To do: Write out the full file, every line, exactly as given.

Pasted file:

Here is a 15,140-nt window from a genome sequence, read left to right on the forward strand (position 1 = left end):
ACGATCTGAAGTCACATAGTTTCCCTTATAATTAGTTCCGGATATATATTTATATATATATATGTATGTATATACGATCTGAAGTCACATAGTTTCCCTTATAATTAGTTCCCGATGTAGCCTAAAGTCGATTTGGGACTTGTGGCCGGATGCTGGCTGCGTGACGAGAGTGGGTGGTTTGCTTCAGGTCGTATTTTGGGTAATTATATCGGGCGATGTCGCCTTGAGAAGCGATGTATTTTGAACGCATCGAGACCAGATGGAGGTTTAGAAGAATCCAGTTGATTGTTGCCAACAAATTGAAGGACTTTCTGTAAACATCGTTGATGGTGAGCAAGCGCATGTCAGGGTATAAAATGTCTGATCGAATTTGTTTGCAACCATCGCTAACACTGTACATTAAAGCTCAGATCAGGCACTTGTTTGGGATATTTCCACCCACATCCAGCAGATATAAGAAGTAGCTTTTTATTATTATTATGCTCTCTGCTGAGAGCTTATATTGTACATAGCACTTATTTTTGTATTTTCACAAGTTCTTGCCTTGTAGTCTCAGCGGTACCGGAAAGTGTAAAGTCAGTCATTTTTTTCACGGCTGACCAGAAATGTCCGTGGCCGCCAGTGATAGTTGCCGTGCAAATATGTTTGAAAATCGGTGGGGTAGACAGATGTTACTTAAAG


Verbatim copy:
Here is a 15,140-nt window from a genome sequence, read left to right on the forward strand (position 1 = left end):
ACGATCTGAAGTCACATAGTTTCCCTTATAATTAGTTCCGGATATATATTTATATATATATATGTATGTATATACGATCTGAAGTCACATAGTTTCCCTTATAATTAGTTCCCGATGTAGCCTAAAGTCGATTTGGGACTTGTGGCCGGATGCTGGCTGCGTGACGAGAGTGGGTGGTTTGCTTCAGGTCGTATTTTGGGTAATTATATCGGGCGATGTCGCCTTGAGAAGCGATGTATTTTGAACGCATCGAGACCAGATGGAGGTTTAGAAGAATCCAGTTGATTGTTGCCAACAAATTGAAGGACTTTCTGTAAACATCGTTGATGGTGAGCAAGCGCATGTCAGGGTATAAAATGTCTGATCGAATTTGTTTGCAACCATCGCTAACACTGTACATTAAAGCTCAGATCAGGCACTTGTTTGGGATATTTCCACCCACATCCAGCAGATATAAGAAGTAGCTTTTTATTATTATTATGCTCTCTGCTGAGAGCTTATATTGTACATAGCACTTATTTTTGTATTTTCACAAGTTCTTGCCTTGTAGTCTCAGCGGTACCGGAAAGTGTAAAGTCAGTCATTTTTTTCACGGCTGACCAGAAATGTCCGTGGCCGCCAGTGATAGTTGCCGTGCAAATATGTTTGAAAATCGGTGGGGTAGACAGATGTTACTTAAAG